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School Anxiety

Rachel McGuffey, M.D., Lexington Clinic Pediatrics 

 

With the beginning of school right around the corner, many kids will begin to show signs of anxiety. School anxiety can begin from day 1 or start sometime during the school year.  



School anxiety can stem from many reasons. Some common reasons are the following:  



1.       Fear of separation from parents



2.       Fear of the teacher—perceiving as mean or unfair



3.       Fear of bullies at school



4.       Fear of failure  



Some children experience an embarrassing moment at school and will develop school anxiety from that incident, feeling that people will laugh at them.  



Children with school anxiety most commonly exhibit this through vague complaints. These complaints can include headaches, stomachaches, dizziness, or nausea. These complaints most frequently occur on school days and disappear when school is out or on weekends.  



If you suspect your child is having school anxiety, you should be sympathetic, yet firm.  The longer your child stays away from school, the harder it is to have them return. You should first take your child to your pediatrician to make sure there is no physical reason for your child to have the complaints. With the onset of school, stomachaches can occur due to constipation from fear of using the restroom at schools. A child with headaches could have allergies from the school environment or difficulty with reading the board.  



Once you have established that there is no physical reason for the complaint, then create a plan for keeping your child at school. Discuss the fears your child is having and figure out ways to help them deal with that fear. Involving teachers and guidance counselors may be necessary to help alleviate some of the fears of the child. For bullies, talk with your child’s teacher and ask them to particularly watch the interactions with that child and see what is going on.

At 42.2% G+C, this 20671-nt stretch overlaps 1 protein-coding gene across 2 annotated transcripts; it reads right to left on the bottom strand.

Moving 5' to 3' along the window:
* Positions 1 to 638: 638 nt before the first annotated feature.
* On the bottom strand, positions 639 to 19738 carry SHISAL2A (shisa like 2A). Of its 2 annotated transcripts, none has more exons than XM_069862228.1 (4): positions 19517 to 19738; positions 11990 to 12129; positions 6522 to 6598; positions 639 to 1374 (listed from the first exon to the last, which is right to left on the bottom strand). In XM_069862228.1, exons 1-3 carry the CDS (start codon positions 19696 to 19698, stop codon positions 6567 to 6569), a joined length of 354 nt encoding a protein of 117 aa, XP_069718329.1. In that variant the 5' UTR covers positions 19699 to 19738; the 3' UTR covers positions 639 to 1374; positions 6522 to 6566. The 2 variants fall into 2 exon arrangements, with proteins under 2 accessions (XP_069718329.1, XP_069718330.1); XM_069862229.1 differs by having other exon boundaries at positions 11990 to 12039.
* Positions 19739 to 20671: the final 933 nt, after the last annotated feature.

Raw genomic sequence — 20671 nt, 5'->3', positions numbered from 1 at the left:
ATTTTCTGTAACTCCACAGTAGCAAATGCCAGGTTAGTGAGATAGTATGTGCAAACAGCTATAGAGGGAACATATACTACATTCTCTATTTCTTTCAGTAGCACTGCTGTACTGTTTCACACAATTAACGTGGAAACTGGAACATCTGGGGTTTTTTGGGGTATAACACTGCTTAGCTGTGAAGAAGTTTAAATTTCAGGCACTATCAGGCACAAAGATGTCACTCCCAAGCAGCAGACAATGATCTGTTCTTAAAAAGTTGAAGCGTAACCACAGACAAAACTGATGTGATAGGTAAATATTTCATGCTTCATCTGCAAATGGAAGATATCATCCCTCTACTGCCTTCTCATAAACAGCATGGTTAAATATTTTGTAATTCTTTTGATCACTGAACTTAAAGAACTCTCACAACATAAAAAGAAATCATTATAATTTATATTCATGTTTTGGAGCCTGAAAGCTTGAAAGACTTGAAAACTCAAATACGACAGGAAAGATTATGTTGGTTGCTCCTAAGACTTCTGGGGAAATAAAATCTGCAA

Establishing outside activities for your child can be helpful for anxiety also. This lets your child have independence from home and also gives an outlet for those who fear failure to find things that they are good at.  



For children with severe anxiety, a stepwise approach may be necessary for return to school.  Start with taking the child for shorter periods of time, slowly working towards full return to school. The most important thing is getting your child back to school.  



In closing, remember that your child’s fears are real. Be sympathetic and understanding, while explaining to your child the necessity of returning to school. Remind them it is required by law and that you cannot let them stay home. Also, let them know your plan for helping them deal with the anxiety so that they know that something is being done.

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